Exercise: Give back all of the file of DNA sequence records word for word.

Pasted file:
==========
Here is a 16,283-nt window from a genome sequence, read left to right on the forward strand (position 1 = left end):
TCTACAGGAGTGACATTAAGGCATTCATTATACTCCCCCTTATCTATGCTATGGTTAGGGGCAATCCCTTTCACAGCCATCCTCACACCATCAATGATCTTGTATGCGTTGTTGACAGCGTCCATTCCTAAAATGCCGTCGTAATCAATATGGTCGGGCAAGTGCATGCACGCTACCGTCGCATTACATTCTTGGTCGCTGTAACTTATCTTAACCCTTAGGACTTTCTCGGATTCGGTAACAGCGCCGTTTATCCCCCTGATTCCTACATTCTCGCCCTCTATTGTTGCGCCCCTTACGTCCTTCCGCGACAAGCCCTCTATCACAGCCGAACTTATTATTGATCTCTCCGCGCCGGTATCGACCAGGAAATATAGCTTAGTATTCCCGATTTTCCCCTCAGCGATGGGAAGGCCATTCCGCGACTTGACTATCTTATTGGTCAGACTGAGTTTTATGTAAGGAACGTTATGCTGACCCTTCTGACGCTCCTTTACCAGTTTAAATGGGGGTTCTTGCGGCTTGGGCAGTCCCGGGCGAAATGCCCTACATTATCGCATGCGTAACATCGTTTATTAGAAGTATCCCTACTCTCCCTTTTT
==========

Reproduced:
Here is a 16,283-nt window from a genome sequence, read left to right on the forward strand (position 1 = left end):
TCTACAGGAGTGACATTAAGGCATTCATTATACTCCCCCTTATCTATGCTATGGTTAGGGGCAATCCCTTTCACAGCCATCCTCACACCATCAATGATCTTGTATGCGTTGTTGACAGCGTCCATTCCTAAAATGCCGTCGTAATCAATATGGTCGGGCAAGTGCATGCACGCTACCGTCGCATTACATTCTTGGTCGCTGTAACTTATCTTAACCCTTAGGACTTTCTCGGATTCGGTAACAGCGCCGTTTATCCCCCTGATTCCTACATTCTCGCCCTCTATTGTTGCGCCCCTTACGTCCTTCCGCGACAAGCCCTCTATCACAGCCGAACTTATTATTGATCTCTCCGCGCCGGTATCGACCAGGAAATATAGCTTAGTATTCCCGATTTTCCCCTCAGCGATGGGAAGGCCATTCCGCGACTTGACTATCTTATTGGTCAGACTGAGTTTTATGTAAGGAACGTTATGCTGACCCTTCTGACGCTCCTTTACCAGTTTAAATGGGGGTTCTTGCGGCTTGGGCAGTCCCGGGCGAAATGCCCTACATTATCGCATGCGTAACATCGTTTATTAGAAGTATCCCTACTCTCCCTTTTT